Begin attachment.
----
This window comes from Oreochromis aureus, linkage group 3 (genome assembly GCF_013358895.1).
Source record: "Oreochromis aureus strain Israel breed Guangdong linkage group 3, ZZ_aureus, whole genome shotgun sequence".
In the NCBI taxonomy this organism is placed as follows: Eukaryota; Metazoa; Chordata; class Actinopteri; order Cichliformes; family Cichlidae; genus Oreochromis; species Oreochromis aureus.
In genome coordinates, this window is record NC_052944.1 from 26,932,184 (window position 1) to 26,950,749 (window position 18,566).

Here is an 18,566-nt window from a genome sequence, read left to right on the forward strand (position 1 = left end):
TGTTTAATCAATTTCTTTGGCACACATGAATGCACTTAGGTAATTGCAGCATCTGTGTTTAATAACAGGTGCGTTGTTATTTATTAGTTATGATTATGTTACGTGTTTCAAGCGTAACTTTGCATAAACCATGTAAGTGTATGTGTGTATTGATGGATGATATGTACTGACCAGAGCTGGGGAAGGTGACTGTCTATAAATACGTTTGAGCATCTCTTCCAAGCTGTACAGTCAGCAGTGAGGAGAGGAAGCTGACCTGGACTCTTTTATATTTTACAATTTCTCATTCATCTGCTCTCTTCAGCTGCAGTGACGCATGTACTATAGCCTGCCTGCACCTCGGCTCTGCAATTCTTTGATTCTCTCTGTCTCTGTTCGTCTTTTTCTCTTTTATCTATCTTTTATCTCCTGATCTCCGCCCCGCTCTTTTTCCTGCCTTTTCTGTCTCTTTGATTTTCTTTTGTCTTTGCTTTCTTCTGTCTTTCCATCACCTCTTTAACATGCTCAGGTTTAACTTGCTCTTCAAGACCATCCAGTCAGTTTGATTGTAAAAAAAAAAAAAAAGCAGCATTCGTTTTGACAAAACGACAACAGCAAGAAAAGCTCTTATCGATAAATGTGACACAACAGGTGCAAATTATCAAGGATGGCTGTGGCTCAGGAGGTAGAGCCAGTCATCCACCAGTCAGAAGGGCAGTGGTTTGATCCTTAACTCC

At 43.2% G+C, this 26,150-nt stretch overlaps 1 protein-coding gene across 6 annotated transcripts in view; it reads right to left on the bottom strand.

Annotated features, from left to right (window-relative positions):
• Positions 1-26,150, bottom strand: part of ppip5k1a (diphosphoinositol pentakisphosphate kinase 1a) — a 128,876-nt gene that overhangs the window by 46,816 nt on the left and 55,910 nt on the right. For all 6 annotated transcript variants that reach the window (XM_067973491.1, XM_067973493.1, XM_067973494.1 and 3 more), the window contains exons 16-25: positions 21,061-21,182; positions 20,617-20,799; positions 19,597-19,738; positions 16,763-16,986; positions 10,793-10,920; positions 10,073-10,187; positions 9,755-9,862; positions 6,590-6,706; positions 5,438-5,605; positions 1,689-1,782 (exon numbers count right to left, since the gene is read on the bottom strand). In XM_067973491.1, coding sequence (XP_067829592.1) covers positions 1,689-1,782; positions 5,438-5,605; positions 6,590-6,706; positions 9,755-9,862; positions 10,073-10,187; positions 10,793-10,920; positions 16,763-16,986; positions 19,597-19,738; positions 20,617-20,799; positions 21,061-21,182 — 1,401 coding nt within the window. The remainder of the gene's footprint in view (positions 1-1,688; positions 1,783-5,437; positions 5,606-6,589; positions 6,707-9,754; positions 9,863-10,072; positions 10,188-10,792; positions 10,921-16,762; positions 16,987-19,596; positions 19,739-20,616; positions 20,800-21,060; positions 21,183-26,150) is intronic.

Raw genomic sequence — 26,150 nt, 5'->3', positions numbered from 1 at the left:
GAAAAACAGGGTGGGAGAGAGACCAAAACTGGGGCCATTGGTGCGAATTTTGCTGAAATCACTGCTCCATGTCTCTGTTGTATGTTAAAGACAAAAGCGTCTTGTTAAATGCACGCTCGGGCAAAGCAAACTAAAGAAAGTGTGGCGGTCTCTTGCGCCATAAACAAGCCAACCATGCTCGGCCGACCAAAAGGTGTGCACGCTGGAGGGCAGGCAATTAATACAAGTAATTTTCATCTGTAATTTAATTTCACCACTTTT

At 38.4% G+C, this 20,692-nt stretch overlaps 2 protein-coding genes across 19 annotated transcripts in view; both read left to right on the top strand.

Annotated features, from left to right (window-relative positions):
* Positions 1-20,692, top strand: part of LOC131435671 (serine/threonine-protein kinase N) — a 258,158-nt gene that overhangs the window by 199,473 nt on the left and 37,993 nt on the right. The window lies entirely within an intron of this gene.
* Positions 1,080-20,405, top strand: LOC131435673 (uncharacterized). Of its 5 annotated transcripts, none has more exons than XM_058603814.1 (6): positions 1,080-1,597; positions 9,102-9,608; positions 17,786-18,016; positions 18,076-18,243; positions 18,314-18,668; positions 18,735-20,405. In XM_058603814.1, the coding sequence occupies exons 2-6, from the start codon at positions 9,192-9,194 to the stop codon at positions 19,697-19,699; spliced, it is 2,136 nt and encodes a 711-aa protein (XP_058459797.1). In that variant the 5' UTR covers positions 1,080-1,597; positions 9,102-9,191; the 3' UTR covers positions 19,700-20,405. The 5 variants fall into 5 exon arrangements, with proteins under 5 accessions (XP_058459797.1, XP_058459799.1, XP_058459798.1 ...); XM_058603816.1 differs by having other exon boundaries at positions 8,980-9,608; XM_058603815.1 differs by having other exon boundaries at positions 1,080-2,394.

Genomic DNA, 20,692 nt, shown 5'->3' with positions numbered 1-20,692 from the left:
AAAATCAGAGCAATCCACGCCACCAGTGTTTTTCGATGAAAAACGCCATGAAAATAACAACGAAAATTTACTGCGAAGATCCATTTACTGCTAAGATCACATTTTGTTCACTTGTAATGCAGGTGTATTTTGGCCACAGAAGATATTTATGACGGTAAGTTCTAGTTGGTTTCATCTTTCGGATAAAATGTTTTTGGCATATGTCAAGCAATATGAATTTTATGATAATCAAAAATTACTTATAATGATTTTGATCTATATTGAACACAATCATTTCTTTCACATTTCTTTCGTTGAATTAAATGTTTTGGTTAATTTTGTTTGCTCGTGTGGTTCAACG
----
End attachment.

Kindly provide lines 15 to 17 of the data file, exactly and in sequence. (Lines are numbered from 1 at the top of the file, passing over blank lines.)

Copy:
* Positions 1,080-20,405, top strand: LOC131435673 (uncharacterized). Of its 5 annotated transcripts, none has more exons than XM_058603814.1 (6): positions 1,080-1,597; positions 9,102-9,608; positions 17,786-18,016; positions 18,076-18,243; positions 18,314-18,668; positions 18,735-20,405. In XM_058603814.1, the coding sequence occupies exons 2-6, from the start codon at positions 9,192-9,194 to the stop codon at positions 19,697-19,699; spliced, it is 2,136 nt and encodes a 711-aa protein (XP_058459797.1). In that variant the 5' UTR covers positions 1,080-1,597; positions 9,102-9,191; the 3' UTR covers positions 19,700-20,405. The 5 variants fall into 5 exon arrangements, with proteins under 5 accessions (XP_058459797.1, XP_058459799.1, XP_058459798.1 ...); XM_058603816.1 differs by having other exon boundaries at positions 8,980-9,608; XM_058603815.1 differs by having other exon boundaries at positions 1,080-2,394.

Genomic DNA, 20,692 nt, shown 5'->3' with positions numbered 1-20,692 from the left:
AAAATCAGAGCAATCCACGCCACCAGTGTTTTTCGATGAAAAACGCCATGAAAATAACAACGAAAATTTACTGCGAAGATCCATTTACTGCTAAGATCACATTTTGTTCACTTGTAATGCAGGTGTATTTTGGCCACAGAAGATATTTATGACGGTAAGTTCTAGTTGGTTTCATCTTTCGGATAAAATGTTTTTGGCATATGTCAAGCAATATGAATTTTATGATAATCAAAAATTACTTATAATGATTTTGATCTATATTGAACACAATCATTTCTTTCACATTTCTTTCGTTGAATTAAATGTTTTGGTTAATTTTGTTTGCTCGTGTGGTTCAACG